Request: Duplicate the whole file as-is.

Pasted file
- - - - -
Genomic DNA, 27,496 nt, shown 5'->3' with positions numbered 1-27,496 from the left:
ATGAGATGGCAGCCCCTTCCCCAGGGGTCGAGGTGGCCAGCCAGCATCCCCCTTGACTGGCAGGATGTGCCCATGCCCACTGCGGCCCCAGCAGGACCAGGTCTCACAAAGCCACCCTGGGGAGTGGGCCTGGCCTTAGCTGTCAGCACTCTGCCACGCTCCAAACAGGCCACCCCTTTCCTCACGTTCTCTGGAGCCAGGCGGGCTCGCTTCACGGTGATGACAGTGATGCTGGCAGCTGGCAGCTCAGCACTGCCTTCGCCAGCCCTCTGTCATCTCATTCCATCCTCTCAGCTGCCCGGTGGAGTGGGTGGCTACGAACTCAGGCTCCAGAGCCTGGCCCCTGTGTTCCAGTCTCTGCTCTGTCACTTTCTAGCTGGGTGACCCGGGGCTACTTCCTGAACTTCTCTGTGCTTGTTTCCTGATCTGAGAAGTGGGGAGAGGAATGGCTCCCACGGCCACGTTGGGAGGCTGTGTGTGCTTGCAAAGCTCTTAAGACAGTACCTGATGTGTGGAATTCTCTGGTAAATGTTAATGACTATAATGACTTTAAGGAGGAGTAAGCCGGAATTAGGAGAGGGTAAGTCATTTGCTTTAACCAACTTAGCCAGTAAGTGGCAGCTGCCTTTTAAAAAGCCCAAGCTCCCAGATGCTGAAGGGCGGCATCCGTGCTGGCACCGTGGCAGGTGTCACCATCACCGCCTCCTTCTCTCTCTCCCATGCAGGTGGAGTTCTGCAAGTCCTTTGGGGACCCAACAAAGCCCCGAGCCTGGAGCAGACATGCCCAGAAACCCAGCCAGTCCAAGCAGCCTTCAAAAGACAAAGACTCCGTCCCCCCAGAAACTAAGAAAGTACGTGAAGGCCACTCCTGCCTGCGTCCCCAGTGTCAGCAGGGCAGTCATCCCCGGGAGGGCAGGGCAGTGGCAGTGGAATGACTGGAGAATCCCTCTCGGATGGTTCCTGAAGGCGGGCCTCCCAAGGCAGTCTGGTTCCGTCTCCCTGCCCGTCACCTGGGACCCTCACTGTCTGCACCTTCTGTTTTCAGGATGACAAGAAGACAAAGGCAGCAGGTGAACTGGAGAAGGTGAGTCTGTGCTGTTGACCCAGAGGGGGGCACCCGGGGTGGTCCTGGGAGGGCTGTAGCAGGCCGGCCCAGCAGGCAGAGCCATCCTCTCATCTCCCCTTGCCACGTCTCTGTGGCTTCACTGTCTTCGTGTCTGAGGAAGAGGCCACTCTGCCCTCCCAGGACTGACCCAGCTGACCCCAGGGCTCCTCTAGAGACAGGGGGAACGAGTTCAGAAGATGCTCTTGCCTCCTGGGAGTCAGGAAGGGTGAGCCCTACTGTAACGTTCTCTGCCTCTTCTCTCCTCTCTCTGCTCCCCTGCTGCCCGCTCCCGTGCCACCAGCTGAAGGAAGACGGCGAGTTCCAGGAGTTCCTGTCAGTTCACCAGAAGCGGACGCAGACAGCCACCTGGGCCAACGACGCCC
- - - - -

Genomic DNA, 27,496 nt, shown 5'->3' with positions numbered 1-27,496 from the left:
ATGAGATGGCAGCCCCTTCCCCAGGGGTCGAGGTGGCCAGCCAGCATCCCCCTTGACTGGCAGGATGTGCCCATGCCCACTGCGGCCCCAGCAGGACCAGGTCTCACAAAGCCACCCTGGGGAGTGGGCCTGGCCTTAGCTGTCAGCACTCTGCCACGCTCCAAACAGGCCACCCCTTTCCTCACGTTCTCTGGAGCCAGGCGGGCTCGCTTCACGGTGATGACAGTGATGCTGGCAGCTGGCAGCTCAGCACTGCCTTCGCCAGCCCTCTGTCATCTCATTCCATCCTCTCAGCTGCCCGGTGGAGTGGGTGGCTACGAACTCAGGCTCCAGAGCCTGGCCCCTGTGTTCCAGTCTCTGCTCTGTCACTTTCTAGCTGGGTGACCCGGGGCTACTTCCTGAACTTCTCTGTGCTTGTTTCCTGATCTGAGAAGTGGGGAGAGGAATGGCTCCCACGGCCACGTTGGGAGGCTGTGTGTGCTTGCAAAGCTCTTAAGACAGTACCTGATGTGTGGAATTCTCTGGTAAATGTTAATGACTATAATGACTTTAAGGAGGAGTAAGCCGGAATTAGGAGAGGGTAAGTCATTTGCTTTAACCAACTTAGCCAGTAAGTGGCAGCTGCCTTTTAAAAAGCCCAAGCTCCCAGATGCTGAAGGGCGGCATCCGTGCTGGCACCGTGGCAGGTGTCACCATCACCGCCTCCTTCTCTCTCTCCCATGCAGGTGGAGTTCTGCAAGTCCTTTGGGGACCCAACAAAGCCCCGAGCCTGGAGCAGACATGCCCAGAAACCCAGCCAGTCCAAGCAGCCTTCAAAAGACAAAGACTCCGTCCCCCCAGAAACTAAGAAAGTACGTGAAGGCCACTCCTGCCTGCGTCCCCAGTGTCAGCAGGGCAGTCATCCCCGGGAGGGCAGGGCAGTGGCAGTGGAATGACTGGAGAATCCCTCTCGGATGGTTCCTGAAGGCGGGCCTCCCAAGGCAGTCTGGTTCCGTCTCCCTGCCCGTCACCTGGGACCCTCACTGTCTGCACCTTCTGTTTTCAGGATGACAAGAAGACAAAGGCAGCAGGTGAACTGGAGAAGGTGAGTCTGTGCTGTTGACCCAGAGGGGGGCACCCGGGGTGGTCCTGGGAGGGCTGTAGCAGGCCGGCCCAGCAGGCAGAGCCATCCTCTCATCTCCCCTTGCCACGTCTCTGTGGCTTCACTGTCTTCGTGTCTGAGGAAGAGGCCACTCTGCCCTCCCAGGACTGACCCAGCTGACCCCAGGGCTCCTCTAGAGACAGGGGGAACGAGTTCAGAAGATGCTCTTGCCTCCTGGGAGTCAGGAAGGGTGAGCCCTACTGTAACGTTCTCTGCCTCTTCTCTCCTCTCTCTGCTCCCCTGCTGCCCGCTCCCGTGCCACCAGCTGAAGGAAGACGGCGAGTTCCAGGAGTTCCTGTCAGTTCACCAGAAGCGGACGCAGACAGCCACCTGGGCCAACGACGCCC